Unfortunately, due to political games played out by Democratic leadership, Hoosiers will not have the opportunity in 2008 to vote on the constitutional amendment that defines marriage as a union between one man and one woman.
In 2004, Speaker of the House Pat Bauer refused to allow debate and a final vote in on the marriage amendment. Due to his position on the issue, he was given the Legislator of the Year award by the Indiana Civil Liberties Union.
In order for this resolution to be added to the Indiana Constitution, it must pass two separately elected General Assemblies. Once passed, the citizens of Indiana can vote on the referendum during the next general election.
In 2005, the amendment passed both the House and the Senate with overwhelming bipartisan support.
In October 2006, Bauer promised that if Democrats controlled the House in 2007, he would ensure that the issue be debated and promised a final vote on the House floor. This session, the bill was assigned to the House Legislative Rules and Procedures Committee, a committee that is designed to carry out the will of the speaker. The amendment was defeated by a vote of 5-5, with all five no's coming from Democrats. All five of these Democrats voted "yes" on the same amendment only two years ago.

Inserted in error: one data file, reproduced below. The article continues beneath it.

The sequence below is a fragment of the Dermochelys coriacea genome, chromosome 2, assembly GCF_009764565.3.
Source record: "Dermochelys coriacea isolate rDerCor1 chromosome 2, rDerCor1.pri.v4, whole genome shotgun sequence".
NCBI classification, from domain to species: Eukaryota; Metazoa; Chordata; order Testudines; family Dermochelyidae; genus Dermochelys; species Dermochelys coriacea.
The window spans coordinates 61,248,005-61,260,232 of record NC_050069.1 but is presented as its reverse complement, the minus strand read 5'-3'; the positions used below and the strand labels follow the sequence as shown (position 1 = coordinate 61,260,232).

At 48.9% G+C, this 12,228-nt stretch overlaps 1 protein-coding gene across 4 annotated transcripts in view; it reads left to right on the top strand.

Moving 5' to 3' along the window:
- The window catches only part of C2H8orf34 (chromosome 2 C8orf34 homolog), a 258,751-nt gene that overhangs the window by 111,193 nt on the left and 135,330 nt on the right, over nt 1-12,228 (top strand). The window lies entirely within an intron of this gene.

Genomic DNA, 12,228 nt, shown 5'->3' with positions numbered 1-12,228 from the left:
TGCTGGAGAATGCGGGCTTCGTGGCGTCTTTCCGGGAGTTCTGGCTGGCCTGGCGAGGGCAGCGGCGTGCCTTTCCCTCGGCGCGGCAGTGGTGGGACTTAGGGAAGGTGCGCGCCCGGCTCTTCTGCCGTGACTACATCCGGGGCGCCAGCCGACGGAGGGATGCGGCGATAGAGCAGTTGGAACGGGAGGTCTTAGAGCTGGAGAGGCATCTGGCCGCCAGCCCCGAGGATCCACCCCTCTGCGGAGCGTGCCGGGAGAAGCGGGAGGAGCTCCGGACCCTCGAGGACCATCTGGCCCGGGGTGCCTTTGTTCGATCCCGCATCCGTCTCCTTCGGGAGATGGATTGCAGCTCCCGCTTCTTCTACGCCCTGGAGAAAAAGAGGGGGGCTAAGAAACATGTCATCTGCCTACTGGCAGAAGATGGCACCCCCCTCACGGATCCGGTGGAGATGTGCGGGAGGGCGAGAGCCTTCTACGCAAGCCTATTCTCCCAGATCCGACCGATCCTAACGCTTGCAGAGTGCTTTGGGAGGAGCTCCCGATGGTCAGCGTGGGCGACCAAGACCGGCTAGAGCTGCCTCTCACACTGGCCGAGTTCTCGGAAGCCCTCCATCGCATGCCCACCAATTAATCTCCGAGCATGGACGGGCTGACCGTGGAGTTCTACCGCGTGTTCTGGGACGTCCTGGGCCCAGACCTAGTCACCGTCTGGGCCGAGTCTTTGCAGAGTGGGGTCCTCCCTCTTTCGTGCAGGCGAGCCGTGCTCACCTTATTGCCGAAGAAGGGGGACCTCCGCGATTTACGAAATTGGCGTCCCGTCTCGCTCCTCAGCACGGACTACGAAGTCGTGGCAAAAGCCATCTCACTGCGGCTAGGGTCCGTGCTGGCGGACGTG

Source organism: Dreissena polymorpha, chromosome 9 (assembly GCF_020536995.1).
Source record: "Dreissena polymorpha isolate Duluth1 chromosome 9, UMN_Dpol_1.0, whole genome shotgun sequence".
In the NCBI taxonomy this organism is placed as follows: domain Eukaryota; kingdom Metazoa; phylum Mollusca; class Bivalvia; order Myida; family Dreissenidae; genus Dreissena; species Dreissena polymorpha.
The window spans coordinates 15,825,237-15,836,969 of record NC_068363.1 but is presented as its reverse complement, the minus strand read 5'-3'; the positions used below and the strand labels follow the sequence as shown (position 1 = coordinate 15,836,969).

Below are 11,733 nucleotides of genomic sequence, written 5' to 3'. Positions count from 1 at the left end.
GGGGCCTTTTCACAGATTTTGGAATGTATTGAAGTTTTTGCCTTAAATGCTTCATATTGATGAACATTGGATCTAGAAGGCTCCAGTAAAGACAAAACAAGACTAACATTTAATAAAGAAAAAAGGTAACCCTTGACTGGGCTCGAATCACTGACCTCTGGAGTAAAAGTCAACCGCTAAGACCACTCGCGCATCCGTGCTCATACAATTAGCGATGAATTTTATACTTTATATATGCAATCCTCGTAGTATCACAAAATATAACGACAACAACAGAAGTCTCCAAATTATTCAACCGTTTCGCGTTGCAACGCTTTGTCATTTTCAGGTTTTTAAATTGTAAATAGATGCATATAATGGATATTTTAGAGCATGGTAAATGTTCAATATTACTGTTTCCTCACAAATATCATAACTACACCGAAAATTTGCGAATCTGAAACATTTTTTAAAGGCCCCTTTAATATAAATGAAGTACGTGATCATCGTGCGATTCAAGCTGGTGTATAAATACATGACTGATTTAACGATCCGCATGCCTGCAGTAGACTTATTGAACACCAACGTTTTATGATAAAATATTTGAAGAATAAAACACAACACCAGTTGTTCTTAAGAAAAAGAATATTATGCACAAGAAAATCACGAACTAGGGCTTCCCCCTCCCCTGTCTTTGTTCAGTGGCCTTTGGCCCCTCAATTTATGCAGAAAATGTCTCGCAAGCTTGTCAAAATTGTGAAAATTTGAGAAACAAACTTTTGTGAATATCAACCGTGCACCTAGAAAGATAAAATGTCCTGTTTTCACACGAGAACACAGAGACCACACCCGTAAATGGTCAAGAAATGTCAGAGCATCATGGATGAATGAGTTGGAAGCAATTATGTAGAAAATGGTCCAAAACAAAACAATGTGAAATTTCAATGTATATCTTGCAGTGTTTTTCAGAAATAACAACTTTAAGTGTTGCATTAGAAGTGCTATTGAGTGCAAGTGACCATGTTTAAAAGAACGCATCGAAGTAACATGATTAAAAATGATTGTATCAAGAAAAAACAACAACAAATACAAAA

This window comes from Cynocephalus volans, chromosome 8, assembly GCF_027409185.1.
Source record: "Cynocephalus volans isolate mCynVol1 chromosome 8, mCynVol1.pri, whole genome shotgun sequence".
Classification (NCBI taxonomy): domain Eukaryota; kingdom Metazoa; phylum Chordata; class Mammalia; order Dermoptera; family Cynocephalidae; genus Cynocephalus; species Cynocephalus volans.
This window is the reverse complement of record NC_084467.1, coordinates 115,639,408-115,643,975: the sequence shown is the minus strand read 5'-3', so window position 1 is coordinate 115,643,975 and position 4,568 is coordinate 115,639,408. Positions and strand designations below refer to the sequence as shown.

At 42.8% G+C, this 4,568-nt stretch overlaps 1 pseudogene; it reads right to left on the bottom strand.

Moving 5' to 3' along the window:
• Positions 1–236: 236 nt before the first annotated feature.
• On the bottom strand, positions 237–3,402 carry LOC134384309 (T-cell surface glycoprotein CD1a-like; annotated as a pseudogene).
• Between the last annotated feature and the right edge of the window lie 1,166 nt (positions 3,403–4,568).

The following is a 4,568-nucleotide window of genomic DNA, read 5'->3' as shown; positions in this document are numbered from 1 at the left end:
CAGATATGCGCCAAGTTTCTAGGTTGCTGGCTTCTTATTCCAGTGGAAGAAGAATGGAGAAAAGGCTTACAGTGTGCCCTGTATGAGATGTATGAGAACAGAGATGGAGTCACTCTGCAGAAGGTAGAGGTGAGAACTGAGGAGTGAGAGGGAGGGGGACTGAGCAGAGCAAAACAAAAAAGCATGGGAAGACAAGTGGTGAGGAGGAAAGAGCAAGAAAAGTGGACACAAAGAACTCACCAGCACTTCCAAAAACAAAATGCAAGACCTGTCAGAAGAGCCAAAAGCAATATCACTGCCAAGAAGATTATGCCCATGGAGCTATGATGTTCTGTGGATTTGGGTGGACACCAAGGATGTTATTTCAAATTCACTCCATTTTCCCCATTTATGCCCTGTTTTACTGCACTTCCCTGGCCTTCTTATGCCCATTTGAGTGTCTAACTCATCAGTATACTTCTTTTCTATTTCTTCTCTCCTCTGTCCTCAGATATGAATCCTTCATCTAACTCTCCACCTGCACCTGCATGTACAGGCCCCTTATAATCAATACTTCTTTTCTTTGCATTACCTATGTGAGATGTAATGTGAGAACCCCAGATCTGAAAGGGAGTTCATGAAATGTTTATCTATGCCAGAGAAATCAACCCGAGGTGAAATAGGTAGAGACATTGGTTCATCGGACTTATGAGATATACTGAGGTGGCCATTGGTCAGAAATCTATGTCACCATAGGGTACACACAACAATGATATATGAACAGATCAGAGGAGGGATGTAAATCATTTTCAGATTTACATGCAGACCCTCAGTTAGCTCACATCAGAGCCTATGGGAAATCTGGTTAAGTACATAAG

Burton, of course, makes no attempt to explain the serious concerns raised by nonpartisans about the impact of the second paragraph of the amendment, which went well beyond defining marriage as between one man and one woman. Instead, he attacks Indiana businesses which dared to express their reservations about that language. Burton writes:
I find it interesting that out of the 250,000 businesses in the state, only five came forward and testified against the amendment. I also find it interesting that these five spoke upon the speaker's solicitation. What is more, there were only a few employees, mainly from human resources departments, who spoke on the matter. Using the other 27 states as examples, there is no evidence that this amendment would hurt Hoosier employers or their employees.
"No evidence that this amendment would hurt Hoosier employers or their employees?" I'll leave these words from Ronald Gifford for Burton to ponder:
Now, here's a correlation you might not have considered. Do you know how many of the 10 best-performing states in the New Economy Index have constitutional bans on same-sex marriage? Only two – Virginia and Colorado, coming in at number 8 and 9 on the charts. By contrast, 18 of the bottom 25 states in the Index have adopted marriage amendments – and Indiana was on the verge of becoming number 19 of that group.
So, for better or worse, the states without an amendment are richer and we’re poorer. Coincidence? You be the judge.